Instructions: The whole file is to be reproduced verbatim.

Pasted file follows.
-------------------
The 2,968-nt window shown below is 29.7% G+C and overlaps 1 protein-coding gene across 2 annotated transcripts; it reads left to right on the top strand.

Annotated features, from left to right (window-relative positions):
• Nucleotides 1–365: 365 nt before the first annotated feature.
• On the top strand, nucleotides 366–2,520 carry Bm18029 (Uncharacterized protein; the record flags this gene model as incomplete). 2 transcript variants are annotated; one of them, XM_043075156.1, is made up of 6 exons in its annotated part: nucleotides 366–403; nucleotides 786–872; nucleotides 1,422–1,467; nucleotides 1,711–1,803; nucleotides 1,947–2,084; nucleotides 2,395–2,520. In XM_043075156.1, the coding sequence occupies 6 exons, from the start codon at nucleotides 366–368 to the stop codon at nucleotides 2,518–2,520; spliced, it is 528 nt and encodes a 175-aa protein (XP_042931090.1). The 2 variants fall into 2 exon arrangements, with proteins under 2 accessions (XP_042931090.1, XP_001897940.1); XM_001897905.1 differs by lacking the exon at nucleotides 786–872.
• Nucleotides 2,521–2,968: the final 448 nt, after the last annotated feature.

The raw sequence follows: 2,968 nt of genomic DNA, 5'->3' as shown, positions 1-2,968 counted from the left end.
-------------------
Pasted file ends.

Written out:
The 2,968-nt window shown below is 29.7% G+C and overlaps 1 protein-coding gene across 2 annotated transcripts; it reads left to right on the top strand.

Annotated features, from left to right (window-relative positions):
• Nucleotides 1–365: 365 nt before the first annotated feature.
• On the top strand, nucleotides 366–2,520 carry Bm18029 (Uncharacterized protein; the record flags this gene model as incomplete). 2 transcript variants are annotated; one of them, XM_043075156.1, is made up of 6 exons in its annotated part: nucleotides 366–403; nucleotides 786–872; nucleotides 1,422–1,467; nucleotides 1,711–1,803; nucleotides 1,947–2,084; nucleotides 2,395–2,520. In XM_043075156.1, the coding sequence occupies 6 exons, from the start codon at nucleotides 366–368 to the stop codon at nucleotides 2,518–2,520; spliced, it is 528 nt and encodes a 175-aa protein (XP_042931090.1). The 2 variants fall into 2 exon arrangements, with proteins under 2 accessions (XP_042931090.1, XP_001897940.1); XM_001897905.1 differs by lacking the exon at nucleotides 786–872.
• Nucleotides 2,521–2,968: the final 448 nt, after the last annotated feature.

The raw sequence follows: 2,968 nt of genomic DNA, 5'->3' as shown, positions 1-2,968 counted from the left end.